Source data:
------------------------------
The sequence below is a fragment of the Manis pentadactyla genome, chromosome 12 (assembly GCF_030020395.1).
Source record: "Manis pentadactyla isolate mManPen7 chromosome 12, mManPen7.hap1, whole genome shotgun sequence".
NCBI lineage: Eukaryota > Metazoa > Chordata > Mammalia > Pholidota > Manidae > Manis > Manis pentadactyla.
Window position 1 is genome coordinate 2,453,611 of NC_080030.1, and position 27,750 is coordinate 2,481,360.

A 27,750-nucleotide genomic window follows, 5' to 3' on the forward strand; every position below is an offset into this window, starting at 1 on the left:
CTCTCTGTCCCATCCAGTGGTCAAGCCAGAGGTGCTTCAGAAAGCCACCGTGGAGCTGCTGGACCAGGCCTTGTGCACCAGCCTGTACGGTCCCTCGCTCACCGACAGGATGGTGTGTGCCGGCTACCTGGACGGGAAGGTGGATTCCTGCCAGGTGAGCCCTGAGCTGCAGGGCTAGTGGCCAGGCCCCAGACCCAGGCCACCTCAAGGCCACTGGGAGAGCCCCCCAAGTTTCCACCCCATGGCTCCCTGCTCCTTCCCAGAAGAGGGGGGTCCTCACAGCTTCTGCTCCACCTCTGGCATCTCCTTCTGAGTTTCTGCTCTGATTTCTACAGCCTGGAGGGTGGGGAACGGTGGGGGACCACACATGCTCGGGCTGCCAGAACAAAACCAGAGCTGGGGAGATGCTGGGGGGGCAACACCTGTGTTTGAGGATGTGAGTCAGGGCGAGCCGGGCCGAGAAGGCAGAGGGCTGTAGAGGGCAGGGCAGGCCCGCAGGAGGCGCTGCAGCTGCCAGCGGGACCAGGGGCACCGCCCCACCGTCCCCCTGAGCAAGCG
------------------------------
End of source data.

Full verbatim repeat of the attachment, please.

The sequence below is a fragment of the Manis pentadactyla genome, chromosome 12 (assembly GCF_030020395.1).
Source record: "Manis pentadactyla isolate mManPen7 chromosome 12, mManPen7.hap1, whole genome shotgun sequence".
NCBI lineage: Eukaryota > Metazoa > Chordata > Mammalia > Pholidota > Manidae > Manis > Manis pentadactyla.
Window position 1 is genome coordinate 2,453,611 of NC_080030.1, and position 27,750 is coordinate 2,481,360.

A 27,750-nucleotide genomic window follows, 5' to 3' on the forward strand; every position below is an offset into this window, starting at 1 on the left:
CTCTCTGTCCCATCCAGTGGTCAAGCCAGAGGTGCTTCAGAAAGCCACCGTGGAGCTGCTGGACCAGGCCTTGTGCACCAGCCTGTACGGTCCCTCGCTCACCGACAGGATGGTGTGTGCCGGCTACCTGGACGGGAAGGTGGATTCCTGCCAGGTGAGCCCTGAGCTGCAGGGCTAGTGGCCAGGCCCCAGACCCAGGCCACCTCAAGGCCACTGGGAGAGCCCCCCAAGTTTCCACCCCATGGCTCCCTGCTCCTTCCCAGAAGAGGGGGGTCCTCACAGCTTCTGCTCCACCTCTGGCATCTCCTTCTGAGTTTCTGCTCTGATTTCTACAGCCTGGAGGGTGGGGAACGGTGGGGGACCACACATGCTCGGGCTGCCAGAACAAAACCAGAGCTGGGGAGATGCTGGGGGGGCAACACCTGTGTTTGAGGATGTGAGTCAGGGCGAGCCGGGCCGAGAAGGCAGAGGGCTGTAGAGGGCAGGGCAGGCCCGCAGGAGGCGCTGCAGCTGCCAGCGGGACCAGGGGCACCGCCCCACCGTCCCCCTGAGCAAGCG